The use of sensors and software-driven systems on board ships will enable greater transparency and efficiency, but they also come with new challenges, said Tor E. Svensen, DNV GL Group Executive Vice President, at the International Union of Marine Insurance (IUMI) conference in Berlin this week.
“A greater focus on cyber security is essential to combat the risk of criminals exploiting already existing vulnerabilities,” he pointed out.
Programmable connected components, whether machinery, navigation or communication systems, were violable to potential cyber-attack. But more than that the risk of incidents caused by software-related issues due to simple error, malfunction or breakdown meant that ensuring total system integrity was a critical safety issue, he said.
The “connected ship”, or a vessel with many software-dependent systems, an online presence and high levels of automation, was arriving much more quickly than anticipated, Svensen noted. As a classification society, DNV GL advocated a risk-based approach to reduce cyber threats, with a tiered approach of third-party assessments, audits, testing and verification.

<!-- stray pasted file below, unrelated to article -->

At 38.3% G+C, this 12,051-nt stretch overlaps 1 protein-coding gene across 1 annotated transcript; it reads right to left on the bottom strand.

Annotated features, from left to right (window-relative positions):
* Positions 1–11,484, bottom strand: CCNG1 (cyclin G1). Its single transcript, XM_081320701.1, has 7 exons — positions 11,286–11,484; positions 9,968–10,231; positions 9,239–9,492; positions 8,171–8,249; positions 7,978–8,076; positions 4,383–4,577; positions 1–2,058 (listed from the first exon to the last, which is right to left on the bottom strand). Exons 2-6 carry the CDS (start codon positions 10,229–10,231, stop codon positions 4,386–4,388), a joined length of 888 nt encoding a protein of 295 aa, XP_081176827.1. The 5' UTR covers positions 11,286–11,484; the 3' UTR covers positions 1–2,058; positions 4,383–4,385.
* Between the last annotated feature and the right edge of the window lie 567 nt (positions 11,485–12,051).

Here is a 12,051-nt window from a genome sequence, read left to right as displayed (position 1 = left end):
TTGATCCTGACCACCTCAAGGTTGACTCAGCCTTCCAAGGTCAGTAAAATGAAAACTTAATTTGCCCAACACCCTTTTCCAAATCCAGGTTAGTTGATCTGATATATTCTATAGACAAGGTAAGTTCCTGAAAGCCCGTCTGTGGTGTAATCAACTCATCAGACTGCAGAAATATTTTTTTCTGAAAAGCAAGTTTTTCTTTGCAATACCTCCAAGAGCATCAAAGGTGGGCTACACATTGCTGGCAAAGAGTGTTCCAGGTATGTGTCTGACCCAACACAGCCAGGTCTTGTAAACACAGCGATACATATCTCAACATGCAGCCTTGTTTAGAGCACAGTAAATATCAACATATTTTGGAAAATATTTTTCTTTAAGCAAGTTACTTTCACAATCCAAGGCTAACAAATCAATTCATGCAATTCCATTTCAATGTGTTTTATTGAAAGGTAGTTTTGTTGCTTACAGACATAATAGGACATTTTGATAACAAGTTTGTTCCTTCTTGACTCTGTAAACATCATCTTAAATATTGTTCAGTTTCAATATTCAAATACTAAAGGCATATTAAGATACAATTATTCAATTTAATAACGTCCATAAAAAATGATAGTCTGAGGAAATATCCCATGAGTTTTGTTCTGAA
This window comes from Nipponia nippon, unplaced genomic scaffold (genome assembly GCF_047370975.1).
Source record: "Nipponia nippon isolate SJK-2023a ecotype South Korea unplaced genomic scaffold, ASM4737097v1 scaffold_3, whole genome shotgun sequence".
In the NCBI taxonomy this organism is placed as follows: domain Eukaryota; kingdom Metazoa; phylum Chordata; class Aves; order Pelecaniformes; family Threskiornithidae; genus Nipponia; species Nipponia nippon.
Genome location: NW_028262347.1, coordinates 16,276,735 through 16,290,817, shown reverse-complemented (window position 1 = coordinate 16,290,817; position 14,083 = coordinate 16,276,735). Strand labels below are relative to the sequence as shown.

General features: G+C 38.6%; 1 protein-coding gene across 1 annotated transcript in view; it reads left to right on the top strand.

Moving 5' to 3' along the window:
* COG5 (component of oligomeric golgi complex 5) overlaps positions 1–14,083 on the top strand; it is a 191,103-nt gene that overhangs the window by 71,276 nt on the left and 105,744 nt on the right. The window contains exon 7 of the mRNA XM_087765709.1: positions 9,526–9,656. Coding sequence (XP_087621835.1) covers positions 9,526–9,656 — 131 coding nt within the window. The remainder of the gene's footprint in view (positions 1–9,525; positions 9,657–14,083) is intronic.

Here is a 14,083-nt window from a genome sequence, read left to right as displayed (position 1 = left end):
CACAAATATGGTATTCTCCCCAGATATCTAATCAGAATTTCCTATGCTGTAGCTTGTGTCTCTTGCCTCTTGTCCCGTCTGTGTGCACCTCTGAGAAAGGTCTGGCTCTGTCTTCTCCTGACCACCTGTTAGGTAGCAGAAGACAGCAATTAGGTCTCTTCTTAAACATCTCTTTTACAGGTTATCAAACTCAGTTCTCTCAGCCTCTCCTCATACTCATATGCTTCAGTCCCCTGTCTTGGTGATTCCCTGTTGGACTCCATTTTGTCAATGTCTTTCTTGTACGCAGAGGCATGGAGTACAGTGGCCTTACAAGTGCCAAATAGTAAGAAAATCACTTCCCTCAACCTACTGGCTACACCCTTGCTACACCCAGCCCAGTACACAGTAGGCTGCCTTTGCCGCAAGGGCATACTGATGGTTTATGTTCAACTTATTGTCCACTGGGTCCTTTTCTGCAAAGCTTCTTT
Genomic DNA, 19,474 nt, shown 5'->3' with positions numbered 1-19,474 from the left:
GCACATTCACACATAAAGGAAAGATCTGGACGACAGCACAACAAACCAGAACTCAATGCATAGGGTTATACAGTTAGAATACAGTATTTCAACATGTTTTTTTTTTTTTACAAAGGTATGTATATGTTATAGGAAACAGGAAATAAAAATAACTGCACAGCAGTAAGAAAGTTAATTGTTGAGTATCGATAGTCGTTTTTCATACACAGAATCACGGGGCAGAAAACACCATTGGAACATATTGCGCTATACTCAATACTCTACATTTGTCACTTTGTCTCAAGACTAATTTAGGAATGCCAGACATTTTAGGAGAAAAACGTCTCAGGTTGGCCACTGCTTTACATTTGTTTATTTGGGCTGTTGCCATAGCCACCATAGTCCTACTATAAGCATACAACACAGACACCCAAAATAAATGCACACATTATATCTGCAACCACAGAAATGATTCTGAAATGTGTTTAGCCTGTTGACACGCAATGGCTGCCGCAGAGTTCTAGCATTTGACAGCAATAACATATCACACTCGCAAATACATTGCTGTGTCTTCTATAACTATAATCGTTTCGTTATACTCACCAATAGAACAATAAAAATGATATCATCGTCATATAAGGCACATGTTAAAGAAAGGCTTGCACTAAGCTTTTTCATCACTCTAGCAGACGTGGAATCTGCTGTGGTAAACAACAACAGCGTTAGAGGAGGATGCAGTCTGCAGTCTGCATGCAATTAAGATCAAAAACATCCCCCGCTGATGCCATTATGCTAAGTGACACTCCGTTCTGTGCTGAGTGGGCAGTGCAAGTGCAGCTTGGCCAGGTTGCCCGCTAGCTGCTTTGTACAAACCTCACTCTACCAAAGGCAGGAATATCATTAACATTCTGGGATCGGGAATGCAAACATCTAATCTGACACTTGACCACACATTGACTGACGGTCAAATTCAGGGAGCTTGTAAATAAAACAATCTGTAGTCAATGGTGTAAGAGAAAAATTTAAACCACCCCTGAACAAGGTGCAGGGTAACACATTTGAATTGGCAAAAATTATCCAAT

Meanwhile, navigational errors still account for too many shipping accidents, he said: “It is worrying to see that despite all the modern equipment on board, human error is on the rise and is now responsible for over 50 per cent of all claims.”
In this context, industry stakeholders needed to work closer together; sharing information on accidents in order to learn and to progress, Svensen said. Finally, he noted that even though the long term trend was positive, shipping was still lagging behind land based industries.
Some 700 maritime stakeholders, including representatives from the insurance industry, shipowners, salvors and classification societies, attended the three day meeting.